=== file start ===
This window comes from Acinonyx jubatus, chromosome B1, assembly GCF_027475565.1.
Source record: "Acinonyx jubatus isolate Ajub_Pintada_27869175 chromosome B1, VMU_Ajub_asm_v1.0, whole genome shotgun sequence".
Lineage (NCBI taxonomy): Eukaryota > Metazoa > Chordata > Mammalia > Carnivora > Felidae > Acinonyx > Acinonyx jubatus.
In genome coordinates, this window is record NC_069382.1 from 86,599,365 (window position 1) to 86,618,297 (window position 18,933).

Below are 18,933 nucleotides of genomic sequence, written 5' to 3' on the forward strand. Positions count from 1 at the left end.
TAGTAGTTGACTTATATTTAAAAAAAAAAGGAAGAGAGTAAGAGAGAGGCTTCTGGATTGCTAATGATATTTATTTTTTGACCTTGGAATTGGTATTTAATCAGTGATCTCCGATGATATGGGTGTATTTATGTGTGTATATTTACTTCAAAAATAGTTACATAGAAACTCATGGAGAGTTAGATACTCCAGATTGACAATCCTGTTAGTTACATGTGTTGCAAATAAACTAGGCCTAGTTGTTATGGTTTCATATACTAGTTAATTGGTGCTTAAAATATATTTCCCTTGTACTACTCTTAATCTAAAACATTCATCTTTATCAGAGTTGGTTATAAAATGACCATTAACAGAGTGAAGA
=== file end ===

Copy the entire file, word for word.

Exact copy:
This window comes from Acinonyx jubatus, chromosome B1, assembly GCF_027475565.1.
Source record: "Acinonyx jubatus isolate Ajub_Pintada_27869175 chromosome B1, VMU_Ajub_asm_v1.0, whole genome shotgun sequence".
Lineage (NCBI taxonomy): Eukaryota > Metazoa > Chordata > Mammalia > Carnivora > Felidae > Acinonyx > Acinonyx jubatus.
In genome coordinates, this window is record NC_069382.1 from 86,599,365 (window position 1) to 86,618,297 (window position 18,933).

Below are 18,933 nucleotides of genomic sequence, written 5' to 3' on the forward strand. Positions count from 1 at the left end.
TAGTAGTTGACTTATATTTAAAAAAAAAAGGAAGAGAGTAAGAGAGAGGCTTCTGGATTGCTAATGATATTTATTTTTTGACCTTGGAATTGGTATTTAATCAGTGATCTCCGATGATATGGGTGTATTTATGTGTGTATATTTACTTCAAAAATAGTTACATAGAAACTCATGGAGAGTTAGATACTCCAGATTGACAATCCTGTTAGTTACATGTGTTGCAAATAAACTAGGCCTAGTTGTTATGGTTTCATATACTAGTTAATTGGTGCTTAAAATATATTTCCCTTGTACTACTCTTAATCTAAAACATTCATCTTTATCAGAGTTGGTTATAAAATGACCATTAACAGAGTGAAGA